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Issue 33, 2017
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Interface nanoparticle control of a nanometer water pump

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Abstract

Nanoparticles are highly versatile and exhibit broad applications in tuning material properties. Herein, we show through molecular dynamics simulations the possibility of a nanometer water pump, driven by the motion of nanoparticles (NPs) on a membrane surface. Surprisingly, considerable net water flux can be induced through a carbon nanotube (CNT) that is perpendicular to the NP motion. The water transport can occur in a highly controllable fashion, not only by using a single NP with different forces, but also by varying the CNT length or the NP number. Specifically, for a single NP, the water flow and flux are found to increase linearly with an increase in force, following the same behavior of NP velocity. Inversely, the water translocation time exhibits a linear decrease. We further revealed the unique relation between the water flow and occupancy divided by the translocation time. The CNT length can significantly screen the thermal fluctuation of an outside water reservoir, leading to an increase in the water flux and subsequent unidirectional transport. More interestingly, under moderate force, the water flow and flux demonstrate maximum behaviors with an increase in NP number, co-determined by the NP velocity and water occupancy. The maximum location shifts to the lower NP number region for a larger force. We also identify two CNT states that correspond to low water flow. Our results provide a significant new method to pump water molecules through a CNT channel, which is helpful for the design of controllable nanofluidic devices.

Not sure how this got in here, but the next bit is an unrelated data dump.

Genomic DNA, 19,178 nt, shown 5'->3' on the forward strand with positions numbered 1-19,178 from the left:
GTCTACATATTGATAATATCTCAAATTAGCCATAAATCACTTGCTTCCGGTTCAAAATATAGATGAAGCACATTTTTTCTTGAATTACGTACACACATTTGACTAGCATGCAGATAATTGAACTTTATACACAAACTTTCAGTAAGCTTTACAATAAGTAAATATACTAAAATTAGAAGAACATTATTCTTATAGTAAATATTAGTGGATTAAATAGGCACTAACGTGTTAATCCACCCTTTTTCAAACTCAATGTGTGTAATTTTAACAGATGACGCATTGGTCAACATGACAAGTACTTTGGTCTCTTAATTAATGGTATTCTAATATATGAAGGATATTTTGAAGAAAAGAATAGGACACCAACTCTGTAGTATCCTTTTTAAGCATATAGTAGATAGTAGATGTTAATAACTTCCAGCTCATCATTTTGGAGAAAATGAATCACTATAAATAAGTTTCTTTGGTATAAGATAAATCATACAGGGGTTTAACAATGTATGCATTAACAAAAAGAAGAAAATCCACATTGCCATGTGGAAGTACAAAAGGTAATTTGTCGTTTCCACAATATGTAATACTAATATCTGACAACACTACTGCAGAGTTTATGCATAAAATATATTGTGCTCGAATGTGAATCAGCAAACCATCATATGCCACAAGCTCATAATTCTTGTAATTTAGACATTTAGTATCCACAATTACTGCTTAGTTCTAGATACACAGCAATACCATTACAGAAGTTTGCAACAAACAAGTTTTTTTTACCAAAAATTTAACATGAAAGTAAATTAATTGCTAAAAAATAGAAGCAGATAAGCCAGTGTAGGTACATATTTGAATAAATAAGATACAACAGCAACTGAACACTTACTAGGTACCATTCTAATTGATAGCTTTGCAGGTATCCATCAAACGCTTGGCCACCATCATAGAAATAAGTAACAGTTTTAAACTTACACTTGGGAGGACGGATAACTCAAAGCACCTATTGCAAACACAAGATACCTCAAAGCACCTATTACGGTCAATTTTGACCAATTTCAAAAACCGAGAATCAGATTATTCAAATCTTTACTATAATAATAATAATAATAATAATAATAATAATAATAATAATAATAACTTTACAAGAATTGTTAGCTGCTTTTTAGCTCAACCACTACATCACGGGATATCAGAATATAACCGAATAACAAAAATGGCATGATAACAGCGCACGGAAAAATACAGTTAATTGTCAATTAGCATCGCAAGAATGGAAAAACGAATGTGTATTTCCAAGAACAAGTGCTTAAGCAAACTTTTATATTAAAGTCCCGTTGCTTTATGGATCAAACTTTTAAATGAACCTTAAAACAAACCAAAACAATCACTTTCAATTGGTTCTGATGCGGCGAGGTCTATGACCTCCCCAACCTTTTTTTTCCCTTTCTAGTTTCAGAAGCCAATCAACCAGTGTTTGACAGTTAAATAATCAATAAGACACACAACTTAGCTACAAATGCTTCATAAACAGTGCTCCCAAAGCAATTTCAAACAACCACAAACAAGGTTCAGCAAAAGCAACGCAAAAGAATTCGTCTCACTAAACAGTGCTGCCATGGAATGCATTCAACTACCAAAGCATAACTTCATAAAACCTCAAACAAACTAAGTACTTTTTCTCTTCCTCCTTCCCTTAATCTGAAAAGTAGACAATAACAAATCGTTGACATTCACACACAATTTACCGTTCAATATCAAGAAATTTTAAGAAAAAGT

Graphical abstract: Interface nanoparticle control of a nanometer water pump

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Publication details

The article was received on 19 May 2017, accepted on 04 Aug 2017 and first published on 04 Aug 2017


Article type: Paper
DOI: 10.1039/C7CP03351F
Citation: Phys. Chem. Chem. Phys., 2017,19, 22406-22416
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    Interface nanoparticle control of a nanometer water pump

    J. Su, Y. Zhao, C. Fang, S. Bilal Ahmed and Y. Shi, Phys. Chem. Chem. Phys., 2017, 19, 22406
    DOI: 10.1039/C7CP03351F

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